By Erika von Kaschke
“A quick no is better than a slow yes” was the advice a good friend recently gave me after I felt a bit unclear about which path I should take in business.
Once these words sink in one realises that this measure of a “quick no” dramatically reduces the amount of head space one gives to a decision, giving you more energy to focus on the definite ‘yes’ roads you want to take.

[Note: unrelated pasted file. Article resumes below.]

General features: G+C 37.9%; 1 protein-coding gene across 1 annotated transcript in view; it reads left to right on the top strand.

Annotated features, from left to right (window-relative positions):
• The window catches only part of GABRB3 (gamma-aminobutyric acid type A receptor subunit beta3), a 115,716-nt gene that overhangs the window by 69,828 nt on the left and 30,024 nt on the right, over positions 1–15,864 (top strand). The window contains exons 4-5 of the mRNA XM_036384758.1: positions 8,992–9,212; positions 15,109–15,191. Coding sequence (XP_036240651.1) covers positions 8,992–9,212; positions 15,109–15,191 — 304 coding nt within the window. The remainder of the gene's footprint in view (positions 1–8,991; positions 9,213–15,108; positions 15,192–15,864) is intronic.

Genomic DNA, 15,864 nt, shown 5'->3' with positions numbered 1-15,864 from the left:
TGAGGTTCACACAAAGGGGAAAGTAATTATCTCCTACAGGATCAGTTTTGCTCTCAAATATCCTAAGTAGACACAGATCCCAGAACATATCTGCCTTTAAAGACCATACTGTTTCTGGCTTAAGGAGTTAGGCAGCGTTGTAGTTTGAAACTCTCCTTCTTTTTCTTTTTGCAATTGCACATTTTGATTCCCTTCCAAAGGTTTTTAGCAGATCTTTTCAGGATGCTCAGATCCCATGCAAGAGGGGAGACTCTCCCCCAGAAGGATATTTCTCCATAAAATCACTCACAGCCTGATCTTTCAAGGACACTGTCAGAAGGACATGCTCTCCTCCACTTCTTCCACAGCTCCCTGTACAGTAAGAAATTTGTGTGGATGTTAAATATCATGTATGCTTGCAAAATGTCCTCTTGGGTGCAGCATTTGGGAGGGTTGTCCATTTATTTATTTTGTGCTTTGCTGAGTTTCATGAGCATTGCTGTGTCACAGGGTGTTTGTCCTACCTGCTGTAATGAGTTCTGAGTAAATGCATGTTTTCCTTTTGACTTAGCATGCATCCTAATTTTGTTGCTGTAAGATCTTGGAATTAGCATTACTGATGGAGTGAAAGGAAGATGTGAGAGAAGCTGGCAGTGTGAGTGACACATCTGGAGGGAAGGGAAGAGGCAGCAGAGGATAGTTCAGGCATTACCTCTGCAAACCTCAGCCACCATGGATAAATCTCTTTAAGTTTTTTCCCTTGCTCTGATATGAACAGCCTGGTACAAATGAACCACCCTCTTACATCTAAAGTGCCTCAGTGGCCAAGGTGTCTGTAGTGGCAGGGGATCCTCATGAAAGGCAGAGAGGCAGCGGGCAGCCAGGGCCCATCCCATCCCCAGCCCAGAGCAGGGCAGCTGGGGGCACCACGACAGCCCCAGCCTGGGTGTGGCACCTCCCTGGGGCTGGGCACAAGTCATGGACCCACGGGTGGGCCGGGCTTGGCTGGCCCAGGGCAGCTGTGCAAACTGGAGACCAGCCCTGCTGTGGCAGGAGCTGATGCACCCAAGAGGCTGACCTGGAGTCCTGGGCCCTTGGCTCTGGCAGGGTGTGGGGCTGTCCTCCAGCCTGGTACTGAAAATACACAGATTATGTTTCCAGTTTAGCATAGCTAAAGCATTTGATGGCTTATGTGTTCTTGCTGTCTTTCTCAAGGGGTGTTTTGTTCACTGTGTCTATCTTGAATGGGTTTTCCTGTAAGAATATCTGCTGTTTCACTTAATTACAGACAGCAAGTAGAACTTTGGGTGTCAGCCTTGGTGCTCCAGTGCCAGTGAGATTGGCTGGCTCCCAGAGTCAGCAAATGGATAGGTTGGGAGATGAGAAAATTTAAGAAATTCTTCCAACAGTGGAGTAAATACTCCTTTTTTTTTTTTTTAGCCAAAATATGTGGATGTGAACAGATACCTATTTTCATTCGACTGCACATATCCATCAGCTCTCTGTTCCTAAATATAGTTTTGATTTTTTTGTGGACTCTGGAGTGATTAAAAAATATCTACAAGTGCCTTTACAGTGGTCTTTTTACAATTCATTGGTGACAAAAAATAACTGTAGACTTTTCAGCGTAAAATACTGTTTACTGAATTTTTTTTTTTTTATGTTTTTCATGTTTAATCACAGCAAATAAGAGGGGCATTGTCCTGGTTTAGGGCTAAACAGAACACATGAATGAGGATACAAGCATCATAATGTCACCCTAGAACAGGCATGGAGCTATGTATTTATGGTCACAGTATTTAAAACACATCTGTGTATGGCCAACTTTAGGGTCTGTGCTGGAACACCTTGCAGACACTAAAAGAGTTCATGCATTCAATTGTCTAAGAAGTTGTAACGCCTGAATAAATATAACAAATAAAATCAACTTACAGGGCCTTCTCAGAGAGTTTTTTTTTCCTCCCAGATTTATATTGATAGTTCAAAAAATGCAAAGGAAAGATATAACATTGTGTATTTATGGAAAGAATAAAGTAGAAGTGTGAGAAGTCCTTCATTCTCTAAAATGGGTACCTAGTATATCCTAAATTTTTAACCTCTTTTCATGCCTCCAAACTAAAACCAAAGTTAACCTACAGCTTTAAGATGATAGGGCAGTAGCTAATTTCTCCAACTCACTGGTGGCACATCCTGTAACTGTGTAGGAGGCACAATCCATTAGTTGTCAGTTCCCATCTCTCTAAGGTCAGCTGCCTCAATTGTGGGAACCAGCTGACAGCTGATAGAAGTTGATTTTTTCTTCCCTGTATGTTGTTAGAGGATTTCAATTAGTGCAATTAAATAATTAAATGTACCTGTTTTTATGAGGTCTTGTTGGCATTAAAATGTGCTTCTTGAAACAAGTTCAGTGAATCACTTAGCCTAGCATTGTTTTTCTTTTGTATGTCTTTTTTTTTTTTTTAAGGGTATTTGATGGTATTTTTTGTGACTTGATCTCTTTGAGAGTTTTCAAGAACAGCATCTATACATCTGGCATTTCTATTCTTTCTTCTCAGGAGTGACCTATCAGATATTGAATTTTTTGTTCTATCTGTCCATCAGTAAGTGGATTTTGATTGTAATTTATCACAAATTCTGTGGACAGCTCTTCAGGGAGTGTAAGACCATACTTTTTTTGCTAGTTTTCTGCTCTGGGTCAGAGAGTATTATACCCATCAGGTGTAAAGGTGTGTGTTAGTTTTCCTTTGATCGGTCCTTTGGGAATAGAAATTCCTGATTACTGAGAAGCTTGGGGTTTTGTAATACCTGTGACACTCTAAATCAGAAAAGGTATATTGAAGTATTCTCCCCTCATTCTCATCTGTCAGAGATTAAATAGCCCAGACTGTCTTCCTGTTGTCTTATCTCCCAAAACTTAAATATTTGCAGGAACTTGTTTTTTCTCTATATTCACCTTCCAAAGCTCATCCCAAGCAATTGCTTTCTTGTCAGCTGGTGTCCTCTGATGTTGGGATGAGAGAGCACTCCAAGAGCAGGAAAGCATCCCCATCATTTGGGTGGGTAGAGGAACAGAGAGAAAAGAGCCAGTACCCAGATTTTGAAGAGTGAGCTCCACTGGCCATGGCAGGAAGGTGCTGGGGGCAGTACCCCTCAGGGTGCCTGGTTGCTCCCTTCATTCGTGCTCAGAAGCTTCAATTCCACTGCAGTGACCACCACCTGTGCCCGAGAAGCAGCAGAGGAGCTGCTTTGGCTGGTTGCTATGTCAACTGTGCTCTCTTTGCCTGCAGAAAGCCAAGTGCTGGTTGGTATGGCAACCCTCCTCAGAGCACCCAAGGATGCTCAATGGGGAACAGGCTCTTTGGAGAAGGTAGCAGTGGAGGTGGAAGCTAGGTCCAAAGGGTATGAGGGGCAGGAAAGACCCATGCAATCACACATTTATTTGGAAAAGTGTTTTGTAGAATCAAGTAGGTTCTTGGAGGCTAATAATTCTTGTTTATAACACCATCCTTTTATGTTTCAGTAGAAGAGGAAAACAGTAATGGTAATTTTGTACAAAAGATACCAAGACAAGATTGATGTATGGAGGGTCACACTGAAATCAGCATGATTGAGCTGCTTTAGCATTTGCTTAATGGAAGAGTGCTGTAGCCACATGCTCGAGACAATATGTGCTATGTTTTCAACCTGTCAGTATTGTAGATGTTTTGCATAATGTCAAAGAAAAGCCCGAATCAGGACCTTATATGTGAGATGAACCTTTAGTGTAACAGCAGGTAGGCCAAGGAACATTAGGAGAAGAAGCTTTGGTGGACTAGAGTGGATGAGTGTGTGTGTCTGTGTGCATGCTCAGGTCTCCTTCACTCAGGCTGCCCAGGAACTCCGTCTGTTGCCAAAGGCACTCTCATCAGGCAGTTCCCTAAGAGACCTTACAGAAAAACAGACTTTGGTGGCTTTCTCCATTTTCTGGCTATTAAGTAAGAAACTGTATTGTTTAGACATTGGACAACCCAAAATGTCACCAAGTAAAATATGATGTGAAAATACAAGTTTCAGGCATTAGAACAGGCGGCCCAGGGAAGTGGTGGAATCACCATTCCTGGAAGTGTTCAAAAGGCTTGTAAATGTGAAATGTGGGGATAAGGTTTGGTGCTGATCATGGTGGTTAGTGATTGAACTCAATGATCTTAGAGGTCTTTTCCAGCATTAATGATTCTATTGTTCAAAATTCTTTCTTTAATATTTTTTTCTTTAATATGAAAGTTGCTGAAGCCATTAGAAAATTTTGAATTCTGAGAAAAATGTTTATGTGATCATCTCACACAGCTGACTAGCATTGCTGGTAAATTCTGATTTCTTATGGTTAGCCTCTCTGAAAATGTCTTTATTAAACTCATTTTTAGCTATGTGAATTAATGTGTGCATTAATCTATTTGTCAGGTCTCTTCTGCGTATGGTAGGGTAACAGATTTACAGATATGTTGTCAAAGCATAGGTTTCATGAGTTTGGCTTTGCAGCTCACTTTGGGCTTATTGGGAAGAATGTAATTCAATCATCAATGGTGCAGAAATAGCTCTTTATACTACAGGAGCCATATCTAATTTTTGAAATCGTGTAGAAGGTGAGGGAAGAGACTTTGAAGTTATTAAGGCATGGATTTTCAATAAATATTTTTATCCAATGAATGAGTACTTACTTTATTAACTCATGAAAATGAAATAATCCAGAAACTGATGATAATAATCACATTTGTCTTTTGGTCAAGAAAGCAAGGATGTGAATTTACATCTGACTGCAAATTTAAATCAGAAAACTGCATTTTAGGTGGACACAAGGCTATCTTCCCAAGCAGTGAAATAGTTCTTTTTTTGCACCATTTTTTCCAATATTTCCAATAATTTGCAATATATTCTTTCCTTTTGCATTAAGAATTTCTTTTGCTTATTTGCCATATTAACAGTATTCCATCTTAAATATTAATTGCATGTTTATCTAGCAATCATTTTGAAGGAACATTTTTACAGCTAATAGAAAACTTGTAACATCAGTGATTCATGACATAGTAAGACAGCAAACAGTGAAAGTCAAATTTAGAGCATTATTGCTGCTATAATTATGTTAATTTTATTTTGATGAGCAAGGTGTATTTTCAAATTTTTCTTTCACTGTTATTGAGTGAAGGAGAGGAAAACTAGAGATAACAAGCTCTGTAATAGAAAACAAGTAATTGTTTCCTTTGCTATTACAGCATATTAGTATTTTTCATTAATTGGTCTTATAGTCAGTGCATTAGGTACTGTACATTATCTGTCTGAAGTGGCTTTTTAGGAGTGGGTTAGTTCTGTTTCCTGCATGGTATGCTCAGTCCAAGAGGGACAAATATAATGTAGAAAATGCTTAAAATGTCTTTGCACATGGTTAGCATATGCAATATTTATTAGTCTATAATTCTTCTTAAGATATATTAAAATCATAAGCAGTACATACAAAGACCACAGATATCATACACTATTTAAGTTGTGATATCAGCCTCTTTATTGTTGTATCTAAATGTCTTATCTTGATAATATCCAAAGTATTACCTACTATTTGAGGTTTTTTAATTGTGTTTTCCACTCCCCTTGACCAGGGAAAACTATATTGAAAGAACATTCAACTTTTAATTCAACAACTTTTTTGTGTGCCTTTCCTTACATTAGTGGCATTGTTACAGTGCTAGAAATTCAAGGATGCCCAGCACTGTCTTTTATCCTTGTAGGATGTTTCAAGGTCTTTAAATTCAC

The other advantage of this method is that it removes the hard task of extracting yourself from a decision that clearly was not in your best interest, because let’s face it, if you have to take the time to mull over a yes you did not really want to commit to that path.
In the past I have found that I would often go for a ‘slow yes’ when it came to friends or long-term business colleagues. Many people have lost good friends because of the inability to say a quick ‘no’.